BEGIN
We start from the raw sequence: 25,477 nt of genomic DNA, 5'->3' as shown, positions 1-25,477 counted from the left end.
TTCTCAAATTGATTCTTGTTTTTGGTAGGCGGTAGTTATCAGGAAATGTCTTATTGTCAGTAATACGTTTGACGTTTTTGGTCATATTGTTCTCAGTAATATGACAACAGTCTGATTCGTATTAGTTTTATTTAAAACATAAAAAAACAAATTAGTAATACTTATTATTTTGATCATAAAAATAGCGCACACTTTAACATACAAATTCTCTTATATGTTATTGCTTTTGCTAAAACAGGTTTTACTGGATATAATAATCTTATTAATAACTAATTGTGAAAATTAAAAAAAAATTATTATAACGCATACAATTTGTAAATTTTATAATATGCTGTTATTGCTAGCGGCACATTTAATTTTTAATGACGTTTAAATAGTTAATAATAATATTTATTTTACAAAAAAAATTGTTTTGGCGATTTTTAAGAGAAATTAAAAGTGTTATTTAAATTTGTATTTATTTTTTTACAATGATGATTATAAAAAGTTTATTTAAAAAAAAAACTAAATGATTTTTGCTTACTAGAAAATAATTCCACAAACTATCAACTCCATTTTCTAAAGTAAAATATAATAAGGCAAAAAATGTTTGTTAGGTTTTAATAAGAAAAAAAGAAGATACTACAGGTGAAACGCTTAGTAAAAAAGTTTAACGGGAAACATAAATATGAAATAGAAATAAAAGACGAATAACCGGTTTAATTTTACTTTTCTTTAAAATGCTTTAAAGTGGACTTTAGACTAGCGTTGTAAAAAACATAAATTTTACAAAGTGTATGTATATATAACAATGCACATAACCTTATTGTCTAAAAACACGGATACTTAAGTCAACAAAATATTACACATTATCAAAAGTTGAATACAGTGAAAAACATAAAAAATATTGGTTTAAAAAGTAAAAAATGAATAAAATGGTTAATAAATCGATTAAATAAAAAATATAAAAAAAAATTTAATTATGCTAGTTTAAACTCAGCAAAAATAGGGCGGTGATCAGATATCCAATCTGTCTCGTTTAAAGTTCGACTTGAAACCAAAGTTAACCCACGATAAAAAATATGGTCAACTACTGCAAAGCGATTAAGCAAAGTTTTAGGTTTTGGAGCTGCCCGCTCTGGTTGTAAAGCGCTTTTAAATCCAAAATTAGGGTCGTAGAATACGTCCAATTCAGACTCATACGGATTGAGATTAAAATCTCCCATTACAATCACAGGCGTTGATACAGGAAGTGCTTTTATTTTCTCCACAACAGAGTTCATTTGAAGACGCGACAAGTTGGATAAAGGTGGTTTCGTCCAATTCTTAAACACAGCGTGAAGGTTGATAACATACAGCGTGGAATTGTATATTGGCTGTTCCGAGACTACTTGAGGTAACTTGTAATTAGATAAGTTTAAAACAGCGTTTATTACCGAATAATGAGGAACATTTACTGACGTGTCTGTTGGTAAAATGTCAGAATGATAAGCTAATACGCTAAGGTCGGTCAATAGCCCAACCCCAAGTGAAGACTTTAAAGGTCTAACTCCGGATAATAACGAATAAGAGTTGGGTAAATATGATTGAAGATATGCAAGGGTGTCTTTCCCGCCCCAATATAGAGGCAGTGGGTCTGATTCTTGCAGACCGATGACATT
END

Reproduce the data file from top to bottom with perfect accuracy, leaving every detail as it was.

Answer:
We start from the raw sequence: 25,477 nt of genomic DNA, 5'->3' as shown, positions 1-25,477 counted from the left end.
TTCTCAAATTGATTCTTGTTTTTGGTAGGCGGTAGTTATCAGGAAATGTCTTATTGTCAGTAATACGTTTGACGTTTTTGGTCATATTGTTCTCAGTAATATGACAACAGTCTGATTCGTATTAGTTTTATTTAAAACATAAAAAAACAAATTAGTAATACTTATTATTTTGATCATAAAAATAGCGCACACTTTAACATACAAATTCTCTTATATGTTATTGCTTTTGCTAAAACAGGTTTTACTGGATATAATAATCTTATTAATAACTAATTGTGAAAATTAAAAAAAAATTATTATAACGCATACAATTTGTAAATTTTATAATATGCTGTTATTGCTAGCGGCACATTTAATTTTTAATGACGTTTAAATAGTTAATAATAATATTTATTTTACAAAAAAAATTGTTTTGGCGATTTTTAAGAGAAATTAAAAGTGTTATTTAAATTTGTATTTATTTTTTTACAATGATGATTATAAAAAGTTTATTTAAAAAAAAAACTAAATGATTTTTGCTTACTAGAAAATAATTCCACAAACTATCAACTCCATTTTCTAAAGTAAAATATAATAAGGCAAAAAATGTTTGTTAGGTTTTAATAAGAAAAAAAGAAGATACTACAGGTGAAACGCTTAGTAAAAAAGTTTAACGGGAAACATAAATATGAAATAGAAATAAAAGACGAATAACCGGTTTAATTTTACTTTTCTTTAAAATGCTTTAAAGTGGACTTTAGACTAGCGTTGTAAAAAACATAAATTTTACAAAGTGTATGTATATATAACAATGCACATAACCTTATTGTCTAAAAACACGGATACTTAAGTCAACAAAATATTACACATTATCAAAAGTTGAATACAGTGAAAAACATAAAAAATATTGGTTTAAAAAGTAAAAAATGAATAAAATGGTTAATAAATCGATTAAATAAAAAATATAAAAAAAAATTTAATTATGCTAGTTTAAACTCAGCAAAAATAGGGCGGTGATCAGATATCCAATCTGTCTCGTTTAAAGTTCGACTTGAAACCAAAGTTAACCCACGATAAAAAATATGGTCAACTACTGCAAAGCGATTAAGCAAAGTTTTAGGTTTTGGAGCTGCCCGCTCTGGTTGTAAAGCGCTTTTAAATCCAAAATTAGGGTCGTAGAATACGTCCAATTCAGACTCATACGGATTGAGATTAAAATCTCCCATTACAATCACAGGCGTTGATACAGGAAGTGCTTTTATTTTCTCCACAACAGAGTTCATTTGAAGACGCGACAAGTTGGATAAAGGTGGTTTCGTCCAATTCTTAAACACAGCGTGAAGGTTGATAACATACAGCGTGGAATTGTATATTGGCTGTTCCGAGACTACTTGAGGTAACTTGTAATTAGATAAGTTTAAAACAGCGTTTATTACCGAATAATGAGGAACATTTACTGACGTGTCTGTTGGTAAAATGTCAGAATGATAAGCTAATACGCTAAGGTCGGTCAATAGCCCAACCCCAAGTGAAGACTTTAAAGGTCTAACTCCGGATAATAACGAATAAGAGTTGGGTAAATATGATTGAAGATATGCAAGGGTGTCTTTCCCGCCCCAATATAGAGGCAGTGGGTCTGATTCTTGCAGACCGATGACATT